• Total body mass was reduced by 7% and there was a decrease in urine volume
  • Markers of bone resorption and formation increased 50-60% during the first 6 months of flight but then decreased during the last 6 months until just before landing
  • There are data on the formation of retinal edema, expressed by increased choroidal thickness and increased severity of choroidal folds; this finding is consistent with previous studies that have since coined the term spaceflight-associated neuro-ocular syndrome, or SANS for short
  • Changes in the microbiome have occurred, but not to a degree of significance or concern; changes in DNA methylation and telomere length were also observed
  • Cognitive performance, as measured by cognitive speed and accuracy using a computerized cognitive test, was unchanged during flight but was significantly reduced after flight

Although the exact etiology of these physical and biological changes has not been confirmed, several hypotheses exist. For example, the combined effects of weightlessness, cosmic radiation, and isolation are thought to cause some of these changes. A plethora of other physiological changes or health-related situations that may be affected by spaceflight were not considered in this study—from intracranial pressure to mental health to trauma and countless others—but are currently being investigated elsewhere. Several organizations and institutions around the world are collaborating to learn more about the short- and long-term health effects of spaceflight in hopes of properly preparing our species for extended journeys beyond low-Earth orbit.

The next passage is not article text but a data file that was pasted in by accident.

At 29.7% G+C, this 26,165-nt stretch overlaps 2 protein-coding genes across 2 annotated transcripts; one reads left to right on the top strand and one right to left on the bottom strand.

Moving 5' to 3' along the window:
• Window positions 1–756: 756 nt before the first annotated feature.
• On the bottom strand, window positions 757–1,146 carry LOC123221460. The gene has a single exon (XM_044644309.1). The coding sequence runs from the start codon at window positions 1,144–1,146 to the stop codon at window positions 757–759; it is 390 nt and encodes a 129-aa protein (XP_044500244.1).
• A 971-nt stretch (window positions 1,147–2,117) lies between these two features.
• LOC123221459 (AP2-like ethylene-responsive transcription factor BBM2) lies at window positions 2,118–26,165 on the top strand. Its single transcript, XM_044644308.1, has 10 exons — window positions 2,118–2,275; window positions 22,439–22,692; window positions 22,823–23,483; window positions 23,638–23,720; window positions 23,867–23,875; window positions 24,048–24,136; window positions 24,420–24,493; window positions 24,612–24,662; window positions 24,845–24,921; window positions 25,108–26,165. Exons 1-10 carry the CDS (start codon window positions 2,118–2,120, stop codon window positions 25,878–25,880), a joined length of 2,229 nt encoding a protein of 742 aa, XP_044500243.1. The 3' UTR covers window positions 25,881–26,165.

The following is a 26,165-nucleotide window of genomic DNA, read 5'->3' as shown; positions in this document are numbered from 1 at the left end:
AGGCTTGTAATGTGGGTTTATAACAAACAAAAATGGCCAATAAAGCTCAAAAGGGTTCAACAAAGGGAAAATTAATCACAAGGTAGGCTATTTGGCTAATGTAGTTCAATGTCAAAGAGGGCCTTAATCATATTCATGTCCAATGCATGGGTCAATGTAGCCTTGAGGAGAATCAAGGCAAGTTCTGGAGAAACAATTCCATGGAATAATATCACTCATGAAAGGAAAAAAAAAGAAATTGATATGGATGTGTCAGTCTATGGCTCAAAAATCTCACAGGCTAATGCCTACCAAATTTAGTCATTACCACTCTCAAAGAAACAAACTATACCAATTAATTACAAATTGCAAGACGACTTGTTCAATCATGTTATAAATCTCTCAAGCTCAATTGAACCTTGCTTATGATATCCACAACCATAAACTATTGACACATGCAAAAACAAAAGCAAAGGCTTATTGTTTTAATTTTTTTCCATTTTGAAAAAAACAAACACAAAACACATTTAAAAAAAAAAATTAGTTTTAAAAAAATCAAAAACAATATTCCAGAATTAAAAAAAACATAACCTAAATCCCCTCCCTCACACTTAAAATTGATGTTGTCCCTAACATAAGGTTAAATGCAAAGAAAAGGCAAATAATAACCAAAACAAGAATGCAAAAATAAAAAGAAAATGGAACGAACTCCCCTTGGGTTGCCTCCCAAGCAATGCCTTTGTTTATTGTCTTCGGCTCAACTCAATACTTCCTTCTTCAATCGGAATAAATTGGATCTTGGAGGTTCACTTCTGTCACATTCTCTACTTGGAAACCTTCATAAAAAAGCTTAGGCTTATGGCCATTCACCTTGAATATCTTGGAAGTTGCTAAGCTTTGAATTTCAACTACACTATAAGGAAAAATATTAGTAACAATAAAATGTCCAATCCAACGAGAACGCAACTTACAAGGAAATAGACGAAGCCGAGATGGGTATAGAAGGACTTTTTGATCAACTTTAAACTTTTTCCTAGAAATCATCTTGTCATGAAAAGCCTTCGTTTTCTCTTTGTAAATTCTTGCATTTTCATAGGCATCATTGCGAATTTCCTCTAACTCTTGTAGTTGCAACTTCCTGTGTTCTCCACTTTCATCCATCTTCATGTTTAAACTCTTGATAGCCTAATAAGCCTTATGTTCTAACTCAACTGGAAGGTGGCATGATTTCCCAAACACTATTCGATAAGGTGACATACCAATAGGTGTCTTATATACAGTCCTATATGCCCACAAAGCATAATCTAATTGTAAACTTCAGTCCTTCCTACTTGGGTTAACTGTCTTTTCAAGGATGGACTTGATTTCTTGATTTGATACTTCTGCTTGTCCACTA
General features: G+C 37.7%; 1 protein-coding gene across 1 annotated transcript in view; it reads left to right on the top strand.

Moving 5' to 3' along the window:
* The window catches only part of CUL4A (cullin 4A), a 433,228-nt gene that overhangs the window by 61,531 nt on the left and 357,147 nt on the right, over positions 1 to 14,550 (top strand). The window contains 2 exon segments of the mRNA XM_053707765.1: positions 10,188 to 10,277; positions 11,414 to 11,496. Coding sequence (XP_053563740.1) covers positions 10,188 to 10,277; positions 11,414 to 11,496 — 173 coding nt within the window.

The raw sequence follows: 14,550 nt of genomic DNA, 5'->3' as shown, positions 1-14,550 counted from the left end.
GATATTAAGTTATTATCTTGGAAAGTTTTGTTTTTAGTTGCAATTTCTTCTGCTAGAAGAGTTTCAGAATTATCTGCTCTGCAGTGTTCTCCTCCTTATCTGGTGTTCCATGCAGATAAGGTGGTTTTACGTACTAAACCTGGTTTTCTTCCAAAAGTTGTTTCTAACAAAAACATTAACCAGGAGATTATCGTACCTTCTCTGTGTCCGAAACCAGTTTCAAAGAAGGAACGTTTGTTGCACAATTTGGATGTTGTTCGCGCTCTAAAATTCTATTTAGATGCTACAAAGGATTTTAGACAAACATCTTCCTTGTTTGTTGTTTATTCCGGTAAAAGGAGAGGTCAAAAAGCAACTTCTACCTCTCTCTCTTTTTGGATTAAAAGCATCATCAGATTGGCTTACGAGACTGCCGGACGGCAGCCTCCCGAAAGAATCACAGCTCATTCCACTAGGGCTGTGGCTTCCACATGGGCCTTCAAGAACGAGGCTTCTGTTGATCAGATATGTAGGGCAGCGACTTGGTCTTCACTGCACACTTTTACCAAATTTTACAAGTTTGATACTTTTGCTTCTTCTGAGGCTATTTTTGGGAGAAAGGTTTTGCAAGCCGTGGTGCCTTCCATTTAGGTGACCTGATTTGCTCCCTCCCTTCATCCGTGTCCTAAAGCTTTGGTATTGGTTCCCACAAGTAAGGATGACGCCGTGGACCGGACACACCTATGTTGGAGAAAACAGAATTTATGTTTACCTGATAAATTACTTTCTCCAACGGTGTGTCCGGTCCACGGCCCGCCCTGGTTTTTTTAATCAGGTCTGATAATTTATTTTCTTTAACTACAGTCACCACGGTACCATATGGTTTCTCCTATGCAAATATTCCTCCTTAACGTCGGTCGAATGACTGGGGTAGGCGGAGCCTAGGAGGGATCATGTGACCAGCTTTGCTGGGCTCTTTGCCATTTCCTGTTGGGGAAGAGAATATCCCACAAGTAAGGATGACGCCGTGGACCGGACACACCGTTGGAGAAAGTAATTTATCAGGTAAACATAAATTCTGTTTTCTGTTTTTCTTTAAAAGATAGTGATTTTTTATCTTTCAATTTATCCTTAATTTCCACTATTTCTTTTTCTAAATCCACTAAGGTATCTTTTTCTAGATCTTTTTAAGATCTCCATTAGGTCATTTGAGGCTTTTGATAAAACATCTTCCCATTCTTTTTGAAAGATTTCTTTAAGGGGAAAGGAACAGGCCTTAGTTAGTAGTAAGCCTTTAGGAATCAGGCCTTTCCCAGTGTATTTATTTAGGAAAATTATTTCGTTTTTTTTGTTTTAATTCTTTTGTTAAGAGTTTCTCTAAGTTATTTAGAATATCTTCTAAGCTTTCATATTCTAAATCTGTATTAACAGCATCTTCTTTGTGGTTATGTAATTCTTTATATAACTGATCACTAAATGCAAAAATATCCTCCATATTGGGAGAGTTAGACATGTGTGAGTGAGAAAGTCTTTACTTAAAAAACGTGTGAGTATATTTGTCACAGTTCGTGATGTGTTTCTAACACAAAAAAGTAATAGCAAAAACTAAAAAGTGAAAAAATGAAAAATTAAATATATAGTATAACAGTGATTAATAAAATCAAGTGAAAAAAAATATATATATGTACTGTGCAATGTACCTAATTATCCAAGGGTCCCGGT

Uncharted Territory: Many questions remain

Researchers have barely scratched the surface of health and healthcare in space, especially after extensive space exploration. As a pharmacology student, one area I am particularly intrigued by is the logistical and operational challenges I face when approaching the safe use and storage of drugs in space. Drug dosing may need to be adjusted as a result of the pharmacokinetic and pharmacodynamic changes that occur in humans due to the myriad physiological changes we have witnessed in studies to date. In addition, the stability and shelf life of drugs change while in space, possibly due to accelerated degradation from exposure to space radiation.

There are countless health-related options to consider when thinking about future space missions. Although every aerospace medicine colleague and mentor I have met at conferences and organizations so far has been bright, welcoming and encouraging, the need for more healthcare professionals and scientists researching this field is essential. Especially for any medical students or early career professionals with a dual passion for healthcare and space, I implore you to consider exploring this field. The time to get on board is now: space medicine could be the next big thing in healthcare.

Tom Diaz is a PharmD candidate at the University of North Carolina at Chapel Hill, graduating in 2024.

Leave a Comment